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Recipe: Pineapple Rainbow Salsa

Pineapple Rainbow Salsa

July 12, 2017

This recipe comes courtesy of Lisa Markley, a Kansas City dietitian who guest-taught one of our “Kitchen Therapy” cooking classes with the Midwest Cancer Alliance. Like this recipe? You can find it and many others from Lisa in her forthcoming book, “The Essential Thyroid Cookbook: Over 100 Nourishing Recipes for Thriving with Hypothyroidism and Hashimoto’s.” Learn more and thyroidcookbook.com.

This salsa contains just about every color of the rainbow. Not only does that make it mighty pretty to look at, but it’s also a sign of its nutritional power: Fruits and vegetables of different colors contain different phytonutrients, so this salsa will support your health in a number of different ways.

With plenty of sweetness mixed in, this salsa isn’t too hot. You can leave out the jalapeno if it’s too much for you, but be aware: A little bit of heat is good for you! Capsaicin, the compound that gives jalapenos and other chilis their heat, is anti-inflammatory. It also helps to open the pathways in your cardiovascular system, improving blood flow. If you’re still wary of the jalapeno, you can replace it with some cayenne pepper or chipotle chili powder.

Ingredients

  • 1-1 ½ cups diced fresh pineapple
  • 1 medium tomato, diced
  • 1 red, yellow, or orange bell pepper, diced
  • 1 jalapeno or serrano pepper, seeded and diced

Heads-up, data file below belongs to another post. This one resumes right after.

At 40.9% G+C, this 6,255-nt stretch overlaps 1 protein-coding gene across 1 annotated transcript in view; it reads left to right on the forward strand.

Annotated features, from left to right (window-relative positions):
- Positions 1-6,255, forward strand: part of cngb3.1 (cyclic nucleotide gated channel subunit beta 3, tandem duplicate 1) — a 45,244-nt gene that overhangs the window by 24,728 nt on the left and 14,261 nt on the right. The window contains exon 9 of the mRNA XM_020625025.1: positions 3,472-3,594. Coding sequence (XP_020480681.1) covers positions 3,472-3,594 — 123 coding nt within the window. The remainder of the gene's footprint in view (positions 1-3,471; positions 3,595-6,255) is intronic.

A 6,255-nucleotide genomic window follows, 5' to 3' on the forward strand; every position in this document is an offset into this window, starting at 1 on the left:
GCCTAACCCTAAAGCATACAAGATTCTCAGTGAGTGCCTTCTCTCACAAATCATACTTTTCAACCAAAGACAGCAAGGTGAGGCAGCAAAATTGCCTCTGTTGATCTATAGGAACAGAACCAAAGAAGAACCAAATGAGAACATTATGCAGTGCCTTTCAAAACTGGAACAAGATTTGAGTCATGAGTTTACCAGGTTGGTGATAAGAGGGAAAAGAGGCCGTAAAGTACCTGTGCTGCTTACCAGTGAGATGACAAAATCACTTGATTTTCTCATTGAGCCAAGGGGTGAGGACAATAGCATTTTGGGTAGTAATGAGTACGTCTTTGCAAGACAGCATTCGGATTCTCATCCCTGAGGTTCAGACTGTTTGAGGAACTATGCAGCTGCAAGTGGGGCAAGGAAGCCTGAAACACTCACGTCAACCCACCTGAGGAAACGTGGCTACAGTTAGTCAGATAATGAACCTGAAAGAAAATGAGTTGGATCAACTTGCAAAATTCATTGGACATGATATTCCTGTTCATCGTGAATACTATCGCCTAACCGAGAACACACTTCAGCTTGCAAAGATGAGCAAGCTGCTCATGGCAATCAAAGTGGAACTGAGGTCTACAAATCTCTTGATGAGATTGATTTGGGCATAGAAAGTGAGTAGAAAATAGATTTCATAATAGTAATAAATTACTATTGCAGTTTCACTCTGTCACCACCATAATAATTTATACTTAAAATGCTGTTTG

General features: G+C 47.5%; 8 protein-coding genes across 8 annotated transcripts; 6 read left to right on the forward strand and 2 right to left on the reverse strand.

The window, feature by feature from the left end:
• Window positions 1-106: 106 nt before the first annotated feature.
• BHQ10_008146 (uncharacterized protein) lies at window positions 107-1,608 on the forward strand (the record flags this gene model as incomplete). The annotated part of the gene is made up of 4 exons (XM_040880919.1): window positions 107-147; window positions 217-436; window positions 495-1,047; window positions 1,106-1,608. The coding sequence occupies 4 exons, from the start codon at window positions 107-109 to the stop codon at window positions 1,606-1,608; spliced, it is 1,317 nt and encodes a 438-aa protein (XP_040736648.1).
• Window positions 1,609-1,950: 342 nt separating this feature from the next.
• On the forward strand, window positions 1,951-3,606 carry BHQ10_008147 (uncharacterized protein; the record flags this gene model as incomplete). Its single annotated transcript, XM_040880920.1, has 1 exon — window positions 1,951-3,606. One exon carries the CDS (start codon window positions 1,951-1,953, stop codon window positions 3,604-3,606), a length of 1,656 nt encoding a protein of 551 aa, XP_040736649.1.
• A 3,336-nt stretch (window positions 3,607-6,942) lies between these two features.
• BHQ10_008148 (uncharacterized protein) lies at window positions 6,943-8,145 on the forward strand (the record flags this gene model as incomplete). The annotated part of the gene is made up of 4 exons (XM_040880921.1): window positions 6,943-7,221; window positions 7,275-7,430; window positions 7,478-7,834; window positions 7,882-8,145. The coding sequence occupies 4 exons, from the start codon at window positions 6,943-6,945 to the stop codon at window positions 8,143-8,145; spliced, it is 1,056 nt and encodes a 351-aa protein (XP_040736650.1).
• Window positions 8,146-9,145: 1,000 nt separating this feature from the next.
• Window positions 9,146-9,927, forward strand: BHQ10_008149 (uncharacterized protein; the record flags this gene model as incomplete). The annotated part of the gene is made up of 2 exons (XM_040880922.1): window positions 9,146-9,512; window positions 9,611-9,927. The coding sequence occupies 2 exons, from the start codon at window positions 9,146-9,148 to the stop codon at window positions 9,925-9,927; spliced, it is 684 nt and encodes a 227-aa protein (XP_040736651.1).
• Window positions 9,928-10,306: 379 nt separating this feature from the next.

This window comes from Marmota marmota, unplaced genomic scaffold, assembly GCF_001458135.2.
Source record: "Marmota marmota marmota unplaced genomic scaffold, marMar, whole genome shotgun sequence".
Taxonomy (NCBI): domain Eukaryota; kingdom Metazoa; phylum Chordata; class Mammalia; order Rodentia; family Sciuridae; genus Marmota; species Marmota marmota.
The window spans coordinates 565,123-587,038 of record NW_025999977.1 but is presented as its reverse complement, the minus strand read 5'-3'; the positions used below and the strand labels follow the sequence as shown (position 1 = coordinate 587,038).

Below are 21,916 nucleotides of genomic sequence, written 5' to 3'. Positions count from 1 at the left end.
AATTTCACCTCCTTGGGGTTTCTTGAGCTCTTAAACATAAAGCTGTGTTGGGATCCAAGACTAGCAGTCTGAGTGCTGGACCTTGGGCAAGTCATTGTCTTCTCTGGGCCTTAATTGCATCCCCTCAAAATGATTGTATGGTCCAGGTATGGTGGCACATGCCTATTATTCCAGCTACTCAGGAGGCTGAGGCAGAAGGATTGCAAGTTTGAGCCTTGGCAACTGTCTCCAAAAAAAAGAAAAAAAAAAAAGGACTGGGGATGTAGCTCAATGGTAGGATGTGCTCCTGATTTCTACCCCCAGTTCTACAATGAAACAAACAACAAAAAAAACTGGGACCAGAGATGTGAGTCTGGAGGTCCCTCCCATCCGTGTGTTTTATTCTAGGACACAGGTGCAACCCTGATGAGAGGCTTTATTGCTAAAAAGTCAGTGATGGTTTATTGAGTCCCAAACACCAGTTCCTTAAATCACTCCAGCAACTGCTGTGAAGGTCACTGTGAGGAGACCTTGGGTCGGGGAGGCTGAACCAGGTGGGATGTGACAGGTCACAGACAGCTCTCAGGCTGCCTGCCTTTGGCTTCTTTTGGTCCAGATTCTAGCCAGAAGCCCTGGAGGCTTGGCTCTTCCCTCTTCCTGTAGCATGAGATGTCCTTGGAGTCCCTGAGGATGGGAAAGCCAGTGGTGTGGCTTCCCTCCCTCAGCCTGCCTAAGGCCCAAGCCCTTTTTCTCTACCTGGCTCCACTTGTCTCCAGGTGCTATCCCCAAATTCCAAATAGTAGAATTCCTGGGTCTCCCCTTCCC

• 2 cloves garlic, minced
  • ¼ cup minced red onion
  • ¼ cup chopped fresh cilantro or parsley
  • 3 Tbsp. fresh lime juice
  • ½ tsp. sea salt
  • ¼ tsp. chili powder (optional)

Directions

Fresh-cut pineapple is delicious, but cutting up a whole pineapple can seem intimidating if you’ve never done it before. So, let’s address that task first.

It’s important to use a good knife when cutting a pineapple; a serrated knife works well. Start by slicing off the top and bottom, giving you a nice flat surface to place on your cutting board so the pineapple doesn’t wobble. Then slice straight down the sides, working your way around the pineapple until the skin is gone.

How to core a pineapple
Now, cut around the core, giving you four large chunks to work with. (Don’t throw out the core! It is rich in bromelain, another anti-inflammatory compound. Throw it in the freezer and put it in a smoothie later.) Now, you can chop those chunks into smaller pieces, always laying the pineapple down on a flat edge.
How to core a pineapple
How to core a pineapple

If you don’t have time to chop up a fresh pineapple, you could always use some frozen pineapple chunks in a pinch. Just thaw it out and drain the extra liquid.

Once you’re done chopping the pineapple, and the rest of the ingredients, you’re almost done. Just toss everything together in a medium-sized bowl, add some additional lime juice if you like, and you’re ready to serve. You can also make this ahead of time – in fact, the flavors will become stronger as it sits in the fridge.

This salsa is delicious served over chicken, fish or pork. You could also throw in some shrimp or black beans to make it a meal in itself. Or, you can eat it as a side or a snack, perhaps served on a romaine lettuce leaf, as we did in our cooking class.

Here is a printer-friendly PDF of this recipe.

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